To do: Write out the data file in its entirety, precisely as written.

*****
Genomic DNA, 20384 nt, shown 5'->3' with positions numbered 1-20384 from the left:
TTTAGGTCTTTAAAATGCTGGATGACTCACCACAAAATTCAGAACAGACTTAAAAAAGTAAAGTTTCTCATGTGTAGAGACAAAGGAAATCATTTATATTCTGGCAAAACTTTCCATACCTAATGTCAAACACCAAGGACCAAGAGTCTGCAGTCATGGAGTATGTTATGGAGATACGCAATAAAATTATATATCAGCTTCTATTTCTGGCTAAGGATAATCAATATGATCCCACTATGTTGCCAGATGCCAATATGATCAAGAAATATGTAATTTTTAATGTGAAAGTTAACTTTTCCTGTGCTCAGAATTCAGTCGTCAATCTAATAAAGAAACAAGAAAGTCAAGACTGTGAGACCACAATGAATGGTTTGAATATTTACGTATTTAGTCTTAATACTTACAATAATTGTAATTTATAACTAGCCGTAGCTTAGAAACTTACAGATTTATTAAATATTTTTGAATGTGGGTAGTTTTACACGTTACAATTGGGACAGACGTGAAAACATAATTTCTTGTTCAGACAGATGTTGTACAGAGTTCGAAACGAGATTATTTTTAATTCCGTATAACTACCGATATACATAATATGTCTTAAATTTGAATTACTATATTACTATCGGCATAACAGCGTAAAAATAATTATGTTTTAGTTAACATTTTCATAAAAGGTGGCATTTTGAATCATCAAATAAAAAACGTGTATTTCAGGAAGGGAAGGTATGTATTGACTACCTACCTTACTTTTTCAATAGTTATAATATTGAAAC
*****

Genomic DNA, 20384 nt, shown 5'->3' with positions numbered 1-20384 from the left:
TTTAGGTCTTTAAAATGCTGGATGACTCACCACAAAATTCAGAACAGACTTAAAAAAGTAAAGTTTCTCATGTGTAGAGACAAAGGAAATCATTTATATTCTGGCAAAACTTTCCATACCTAATGTCAAACACCAAGGACCAAGAGTCTGCAGTCATGGAGTATGTTATGGAGATACGCAATAAAATTATATATCAGCTTCTATTTCTGGCTAAGGATAATCAATATGATCCCACTATGTTGCCAGATGCCAATATGATCAAGAAATATGTAATTTTTAATGTGAAAGTTAACTTTTCCTGTGCTCAGAATTCAGTCGTCAATCTAATAAAGAAACAAGAAAGTCAAGACTGTGAGACCACAATGAATGGTTTGAATATTTACGTATTTAGTCTTAATACTTACAATAATTGTAATTTATAACTAGCCGTAGCTTAGAAACTTACAGATTTATTAAATATTTTTGAATGTGGGTAGTTTTACACGTTACAATTGGGACAGACGTGAAAACATAATTTCTTGTTCAGACAGATGTTGTACAGAGTTCGAAACGAGATTATTTTTAATTCCGTATAACTACCGATATACATAATATGTCTTAAATTTGAATTACTATATTACTATCGGCATAACAGCGTAAAAATAATTATGTTTTAGTTAACATTTTCATAAAAGGTGGCATTTTGAATCATCAAATAAAAAACGTGTATTTCAGGAAGGGAAGGTATGTATTGACTACCTACCTTACTTTTTCAATAGTTATAATATTGAAAC